Sometimes when I sit down here to share some of the eureka moments that burst open in my head like fast-forward flowers, the inspiration fizzles. It’s almost as though they’re just for me, or at least for a to-be-determined few.

Part of it, I think, is that I’m just not inspired in this town anymore, or at least not enough to push the “whoa!” of a momentary realization out from my heart and head through my arms and into typing hands. At least not very often. Why is that? I don’t know. I used to be so eager to put pen to paper or fingers to keys. I guess it’s that even though I’m doing completely different things and living in a different abode than when I left “forever” a year and two months ago, it’s the same place with the same stultifying force that slowed this Superball almost to a stop. I become animated in conversation sometimes, especially if it pertains to animals or Ireland or love, but in black and white, I’m just about spent. Good thing I’m leaving “forever” again in a month and a day.

I had the Feeling not long after I first moved here, almost seven years ago, and for a good span after that: an overwhelming strength in knowing what I was doing, even if it didn’t make any sense. I was where I belonged. The certainty welled up as an exultant YESSSSSSS that swept away everything else like a flash flood — or sometimes as a forceful “this will not stand, man!” Or both.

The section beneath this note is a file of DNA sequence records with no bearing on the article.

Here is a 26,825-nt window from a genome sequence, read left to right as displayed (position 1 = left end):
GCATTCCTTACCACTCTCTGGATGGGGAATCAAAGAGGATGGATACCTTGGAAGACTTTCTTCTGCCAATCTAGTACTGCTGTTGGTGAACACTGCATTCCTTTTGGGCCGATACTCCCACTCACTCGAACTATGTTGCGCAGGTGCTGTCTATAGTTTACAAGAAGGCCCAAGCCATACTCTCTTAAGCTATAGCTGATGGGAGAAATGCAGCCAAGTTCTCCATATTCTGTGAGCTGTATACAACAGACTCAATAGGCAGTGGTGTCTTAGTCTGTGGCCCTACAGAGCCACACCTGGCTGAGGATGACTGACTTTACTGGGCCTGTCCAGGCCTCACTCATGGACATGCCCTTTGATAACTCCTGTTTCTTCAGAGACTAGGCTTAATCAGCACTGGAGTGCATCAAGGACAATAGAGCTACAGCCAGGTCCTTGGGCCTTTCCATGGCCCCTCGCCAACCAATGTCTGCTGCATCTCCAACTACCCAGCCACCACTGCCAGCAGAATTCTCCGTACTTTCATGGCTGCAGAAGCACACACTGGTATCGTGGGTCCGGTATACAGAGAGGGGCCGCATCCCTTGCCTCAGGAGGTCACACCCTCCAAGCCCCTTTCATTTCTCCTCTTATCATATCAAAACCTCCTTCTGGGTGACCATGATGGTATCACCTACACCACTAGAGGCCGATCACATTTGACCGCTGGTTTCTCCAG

But now it’s like things are dying a little bit at a time, not least of all my old, old grandma. Maybe when her spirit breaks free, so will mine (in a different way, of course — I intend to stay in this body a good long time yet . . . though one never knows, does one?).

It’s almost hard to write about the magic, even though it’s obviously still happening behind and under the scenes, because I remember its full force only from before, when I felt it last. Remembering is not experiencing.

Self-expression is borderline exhausting. I’m weary. But a spark keeps me trudging, keeps these words smoldering out onto the screen for some reason . . . until one fine morning . . . .

This Is That